Besides the need for crosswalks at the school and recreation center, the neighborhood group and residents expressed concern about the increase of freight traffic over the past three years. After CP Rail demolished a building they originally planned to use for more storage and shipping expansion, residents in the area noticed an increase in freight traffic along 29th Avenue. The increase of freight traffic in 2019 was due to a new Shoreham Yards entrance opened by CP Rail at Central Avenue and 29th.
“Stop the semis,” yelled a passerby out of their vehicle window, supporting road redesign on 29th Avenue.
The walk again commenced with a stop at food truck Fare Game, at 29th and Johnson Street. Business owner Jason Sawicki believes the freight activity can place his customers in danger when the large vehicles pass through the intersection of Johnson Street and 29th Avenue. He’s even placed huge planters around his outdoor restaurant as a means of protection for his restaurant patrons.
“I see a lot of things that are kind of scary,” said Sawicki. “A lot of semis come down here rolling [through] pretty fast, making a lot of noise. There are a lot of young families around here and a very well- traversed intersection. It’s one of my concerns as a business owner that something could happen one day.”
Some of the solutions include a similar design to the 2021 reconstruction of Johnson Street NE. Narrower traffic lanes and installed medians helped discourage speeding and large freight trucks from using the Johnson Street route.
ANA’s written plan says that while they do not want trucks banned, they do want the traffic brought down to a safer level given the foot and bike traffic along 29th.
As the group finished the final leg of the walking tour back to Audubon Park, the lack of a crosswalk was pointed out while crossing 29th at Buchanan Street. Payne says he’s lived in Northeast most of his adult life and has seen the road conditions worsen over time. But as we adjust to a post-COVID world, Payne says revisiting and prioritizing past project decisions is important.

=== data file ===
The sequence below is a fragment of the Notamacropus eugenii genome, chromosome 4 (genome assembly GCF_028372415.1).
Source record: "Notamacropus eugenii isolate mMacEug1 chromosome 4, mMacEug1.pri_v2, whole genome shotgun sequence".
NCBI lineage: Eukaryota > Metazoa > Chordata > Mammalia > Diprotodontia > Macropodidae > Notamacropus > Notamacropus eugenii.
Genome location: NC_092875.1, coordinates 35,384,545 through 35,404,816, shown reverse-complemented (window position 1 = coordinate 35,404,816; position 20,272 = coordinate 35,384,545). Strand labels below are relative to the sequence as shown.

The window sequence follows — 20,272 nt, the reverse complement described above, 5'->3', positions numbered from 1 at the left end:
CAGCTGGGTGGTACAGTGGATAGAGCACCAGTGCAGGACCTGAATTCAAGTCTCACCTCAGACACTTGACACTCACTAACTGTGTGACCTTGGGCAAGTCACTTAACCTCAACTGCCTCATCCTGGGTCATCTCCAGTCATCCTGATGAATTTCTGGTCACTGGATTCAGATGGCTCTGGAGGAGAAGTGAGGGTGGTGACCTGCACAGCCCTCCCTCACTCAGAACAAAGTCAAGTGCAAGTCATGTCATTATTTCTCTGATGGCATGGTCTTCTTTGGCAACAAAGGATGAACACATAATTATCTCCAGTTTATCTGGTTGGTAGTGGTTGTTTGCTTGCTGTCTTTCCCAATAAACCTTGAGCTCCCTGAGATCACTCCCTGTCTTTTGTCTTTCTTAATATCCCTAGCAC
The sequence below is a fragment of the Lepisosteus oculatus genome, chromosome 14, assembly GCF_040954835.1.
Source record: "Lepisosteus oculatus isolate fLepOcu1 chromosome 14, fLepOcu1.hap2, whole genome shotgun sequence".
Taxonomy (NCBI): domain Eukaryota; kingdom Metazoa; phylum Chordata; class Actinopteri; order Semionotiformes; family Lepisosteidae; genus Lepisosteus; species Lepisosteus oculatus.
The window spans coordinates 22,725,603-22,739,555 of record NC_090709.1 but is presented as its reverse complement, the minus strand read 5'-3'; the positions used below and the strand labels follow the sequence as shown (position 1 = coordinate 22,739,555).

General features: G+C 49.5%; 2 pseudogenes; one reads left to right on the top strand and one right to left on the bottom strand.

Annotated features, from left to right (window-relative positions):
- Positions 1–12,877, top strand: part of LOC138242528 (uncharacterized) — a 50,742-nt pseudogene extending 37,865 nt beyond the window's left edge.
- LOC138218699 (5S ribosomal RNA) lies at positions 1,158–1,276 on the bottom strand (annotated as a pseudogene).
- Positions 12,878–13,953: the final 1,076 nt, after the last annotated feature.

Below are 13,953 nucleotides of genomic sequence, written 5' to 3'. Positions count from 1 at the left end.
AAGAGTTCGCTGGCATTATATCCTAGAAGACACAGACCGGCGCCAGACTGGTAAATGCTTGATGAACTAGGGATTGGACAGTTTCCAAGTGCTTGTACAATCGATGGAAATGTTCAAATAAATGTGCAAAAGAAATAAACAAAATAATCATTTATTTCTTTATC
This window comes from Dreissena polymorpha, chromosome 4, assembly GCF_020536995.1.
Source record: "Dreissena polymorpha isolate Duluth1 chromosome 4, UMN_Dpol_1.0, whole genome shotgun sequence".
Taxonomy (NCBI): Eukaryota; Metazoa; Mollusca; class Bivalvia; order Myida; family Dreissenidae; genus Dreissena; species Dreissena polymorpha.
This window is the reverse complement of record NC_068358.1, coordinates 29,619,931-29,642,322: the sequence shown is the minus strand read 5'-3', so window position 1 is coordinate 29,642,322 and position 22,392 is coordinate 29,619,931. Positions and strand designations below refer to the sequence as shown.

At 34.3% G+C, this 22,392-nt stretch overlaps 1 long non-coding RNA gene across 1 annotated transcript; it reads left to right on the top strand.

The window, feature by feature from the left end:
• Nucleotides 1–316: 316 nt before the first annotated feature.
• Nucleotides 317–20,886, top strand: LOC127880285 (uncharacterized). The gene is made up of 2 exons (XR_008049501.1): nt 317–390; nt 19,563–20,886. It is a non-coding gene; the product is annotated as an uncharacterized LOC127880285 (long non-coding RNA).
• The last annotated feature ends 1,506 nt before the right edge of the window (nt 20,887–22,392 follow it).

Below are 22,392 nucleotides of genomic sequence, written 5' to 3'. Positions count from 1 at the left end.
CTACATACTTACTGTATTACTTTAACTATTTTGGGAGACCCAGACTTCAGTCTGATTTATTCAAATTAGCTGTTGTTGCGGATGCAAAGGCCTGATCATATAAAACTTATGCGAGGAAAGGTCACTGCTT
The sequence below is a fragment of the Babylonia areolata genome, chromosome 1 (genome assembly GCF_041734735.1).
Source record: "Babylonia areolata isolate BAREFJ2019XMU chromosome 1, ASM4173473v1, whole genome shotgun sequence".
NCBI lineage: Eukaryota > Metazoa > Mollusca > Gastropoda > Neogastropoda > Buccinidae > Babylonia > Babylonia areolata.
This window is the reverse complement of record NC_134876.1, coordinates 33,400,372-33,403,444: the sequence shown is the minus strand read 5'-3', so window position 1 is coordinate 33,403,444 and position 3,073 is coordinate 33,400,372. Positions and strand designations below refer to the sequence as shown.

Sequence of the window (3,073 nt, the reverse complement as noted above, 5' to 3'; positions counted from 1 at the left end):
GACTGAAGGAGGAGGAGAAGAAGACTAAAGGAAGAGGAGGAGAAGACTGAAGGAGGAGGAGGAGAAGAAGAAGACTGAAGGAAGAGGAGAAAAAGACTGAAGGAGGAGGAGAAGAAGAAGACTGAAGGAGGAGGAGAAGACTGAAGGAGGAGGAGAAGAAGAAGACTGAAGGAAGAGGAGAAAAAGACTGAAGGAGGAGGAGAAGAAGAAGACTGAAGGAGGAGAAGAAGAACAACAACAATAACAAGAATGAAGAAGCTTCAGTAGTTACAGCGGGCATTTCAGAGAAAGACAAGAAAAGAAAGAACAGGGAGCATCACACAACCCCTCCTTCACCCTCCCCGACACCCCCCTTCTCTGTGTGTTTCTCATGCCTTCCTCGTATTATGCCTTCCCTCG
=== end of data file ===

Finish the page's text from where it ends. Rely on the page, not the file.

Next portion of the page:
“We recently just approved the street design guide that has a robust framework around how to improve bike ability, pedestrian facilities, safety, and water management because of flooding towards the bottom of a hill,” said Payne. “We have the tools in place to be able to do a comprehensive redesign. It’s just a matter of making sure that we prioritize that for this road [29th Avenue].”
Jordan says listening to residents talk about street safety is necessary and acting if possible is essential. “I’m always worried about street safety,” said Jordan. “We’ve had a lot of conversations about public safety, and I have found consistently that Northeast residents feel the least safe when they’re interacting with roads and streets. Beyond anything else, we need to have safe streets. That seems like a very basic thing. If we can do more with road design, we should do it.”
The ANA and residents will continue to seek funding and support from local politicians for the project.
“Our next immediate goal with 29th Avenue is to keep pushing for a full redesign and reconstruction, with whatever avenues are available to us in the budget process,” said Harms. “It’s our job to show neighbors, businesses, and the city that reconstruction is the only way forward. We will continue working with Public Works to address the lack of pedestrian signage and with Shoreham Yards to identify other paths freight trucks can take. Both have been willing to work with us in the last few months. Most importantly, we’re going to keep growing our organization and building our voice as an opportunity for the entire community to engage with this issue.”
The city’s Public Works Infrastructure Committee will continue to work with ANA to develop plans surrounding traffic calming. The meetings about the project redesign can be viewed on YouTube: https://www.youtube.com/watch?v=9KUp1ecOm8g. A copy of the ANA report can be accessed here.
Below: Audubon Park residents and city of Minneapolis reps gathered around Fare Game on Johnson Street to discuss safety issues along 29th Avenue NE. 60A House Rep. Sydney Jordan looked over the proposed Audubon Neighborhood Association plan for 29th Avenue NE. ANA Member Jonathan Harms explained the traffic safety concerns at 29th and Hayes. (Photos by Marla Khan-Schwartz)